As a child, the feisty Ramleela season used to be the time of the year, which we desperately waited for because it meant some time-off from school and an unlimited supply of everything sweet. But now that we are all grown up and have moved away to different cities, and may not be home during the holiday season, I try to witness the Raavan-burning in any neighbourhood I may live in.
The reason isn’t that I look forward to the smoke from the effigy polluting the air or that I am a firm believer in the whole notion of “Good over evil”. As we grew up, I learnt that smoke isn’t healthy and Raavan wasn’t really the bad guy which he was made to be. But these were never the reasons why I loved this occasion anyway. More than being a religious thing, this season and Raavan-burning meant days of festivities and family-time to me.
Because every Raavan effigy I go to see takes me back to the time when we were young and free. With family.
When you had a weeklong vacation to look forward to and you had to get the homework done quickly (or more often, on the last day) so that you could be running around the house acting out scenes from the Ramleela with your siblings, doing the Raavan laugh. We sisters always made it a point to dress our brother as Raavan by making him wear heavy clothes and paint his face with sketch pens. Good times, indeed.
I see Raavan’s effigy take shape with each passing day and the preparations going on in full swing. And in an instant, I am hit by a surge of memories of the years that have long gone by.
The air is heavy with streamers and anticipation. With each day of Ramleela, with its vibrantly dressed actors carrying cardboard swords, vendors selling jalebis, and Raavan‘s effigy taking shape with each passing day, it’s hard not to be caught up in the buzz.
Each day brings more excitement and the murmurs about the spectacular effigy that’s going to blow up into the sky.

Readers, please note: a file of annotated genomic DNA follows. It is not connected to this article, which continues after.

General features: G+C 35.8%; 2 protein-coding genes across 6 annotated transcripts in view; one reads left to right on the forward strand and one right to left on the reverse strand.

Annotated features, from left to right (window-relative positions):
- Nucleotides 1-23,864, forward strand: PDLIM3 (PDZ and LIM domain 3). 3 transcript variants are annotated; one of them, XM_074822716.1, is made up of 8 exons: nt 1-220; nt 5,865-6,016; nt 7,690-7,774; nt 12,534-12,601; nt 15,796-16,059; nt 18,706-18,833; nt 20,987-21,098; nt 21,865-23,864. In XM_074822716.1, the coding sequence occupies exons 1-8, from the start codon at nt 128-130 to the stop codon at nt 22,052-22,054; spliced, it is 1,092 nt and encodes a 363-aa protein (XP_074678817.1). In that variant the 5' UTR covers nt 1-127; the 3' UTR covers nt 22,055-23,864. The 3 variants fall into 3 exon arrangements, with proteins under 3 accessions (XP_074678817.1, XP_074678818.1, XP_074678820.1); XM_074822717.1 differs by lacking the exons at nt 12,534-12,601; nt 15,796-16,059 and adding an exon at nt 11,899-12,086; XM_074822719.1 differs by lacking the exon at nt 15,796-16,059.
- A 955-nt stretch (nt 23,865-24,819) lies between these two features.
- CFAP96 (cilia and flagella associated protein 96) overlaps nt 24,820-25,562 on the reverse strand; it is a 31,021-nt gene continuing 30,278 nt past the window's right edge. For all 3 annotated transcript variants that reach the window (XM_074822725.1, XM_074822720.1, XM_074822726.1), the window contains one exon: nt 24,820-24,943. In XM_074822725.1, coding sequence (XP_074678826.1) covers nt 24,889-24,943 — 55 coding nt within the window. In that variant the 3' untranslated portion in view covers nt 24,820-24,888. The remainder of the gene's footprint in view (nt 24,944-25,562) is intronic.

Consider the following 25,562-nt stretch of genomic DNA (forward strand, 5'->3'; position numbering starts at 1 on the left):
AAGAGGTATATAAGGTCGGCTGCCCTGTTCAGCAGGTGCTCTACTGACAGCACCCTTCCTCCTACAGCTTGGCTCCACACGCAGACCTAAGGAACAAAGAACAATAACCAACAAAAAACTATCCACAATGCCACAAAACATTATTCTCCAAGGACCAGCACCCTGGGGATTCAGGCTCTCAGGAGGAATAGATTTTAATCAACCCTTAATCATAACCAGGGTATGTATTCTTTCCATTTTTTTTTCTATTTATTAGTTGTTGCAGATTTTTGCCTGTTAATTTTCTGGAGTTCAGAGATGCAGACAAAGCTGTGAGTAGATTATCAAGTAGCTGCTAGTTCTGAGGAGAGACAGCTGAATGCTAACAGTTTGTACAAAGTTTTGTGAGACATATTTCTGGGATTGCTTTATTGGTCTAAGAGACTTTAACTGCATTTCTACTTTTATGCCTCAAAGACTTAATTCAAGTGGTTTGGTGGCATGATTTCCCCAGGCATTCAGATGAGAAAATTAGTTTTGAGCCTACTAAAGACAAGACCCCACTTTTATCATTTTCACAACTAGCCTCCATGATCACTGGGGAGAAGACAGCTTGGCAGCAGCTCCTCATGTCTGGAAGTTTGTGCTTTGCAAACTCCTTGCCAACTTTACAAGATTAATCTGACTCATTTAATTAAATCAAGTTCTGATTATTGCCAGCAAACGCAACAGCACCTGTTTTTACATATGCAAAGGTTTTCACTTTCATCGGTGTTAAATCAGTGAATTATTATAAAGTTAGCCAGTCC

As kids, we always did a countdown to the final day and it seemed so far that we would end up spending days making small Raavan in our backyard and lit it on fire before its time. The anticipation was just too much for us to handle!
Then there was our dog or dogs.
We have always had dogs in our family. And we would try to keep him away from the noise and crowd. But every time we were in the Ramleela, our dog would find its way to us. (Or to those stalls selling sweets. ) And then the chor-police game would start where we would try to catch the dog without parents knowing, else he’d be grounded.
There are so many memories attached to the day of Raavan’s reckoning that it’s hard not to be there and see the Raavan finally erupt into the sky because seeing that brings back so many memorable moments.
As kids, this day meant that you were exempted from study hours, you could eat as many sweets as you could, new clothes, and extra TV-hours. As the twilight hit, everyone would gather around to see the huge effigy be blown up any second. It would be one hell of a grand party!
You’d be with your family, wearing masks and carrying Dhanush, trying out different food, as you sneaked some to your dog who just wouldn’t go away. These are the moments that seemed ordinary then but they come to you at random occasions when you are adulting. And you can’t help but feel that the most amazing vivid memories that come to you, have always been underrated.
And this is what I go back to whenever I find myself watching Raavan burn every year. So yes, this day brings sheer nostalgia for the amazing years that have been full of family-time, festivals, sibling wars, and dogs.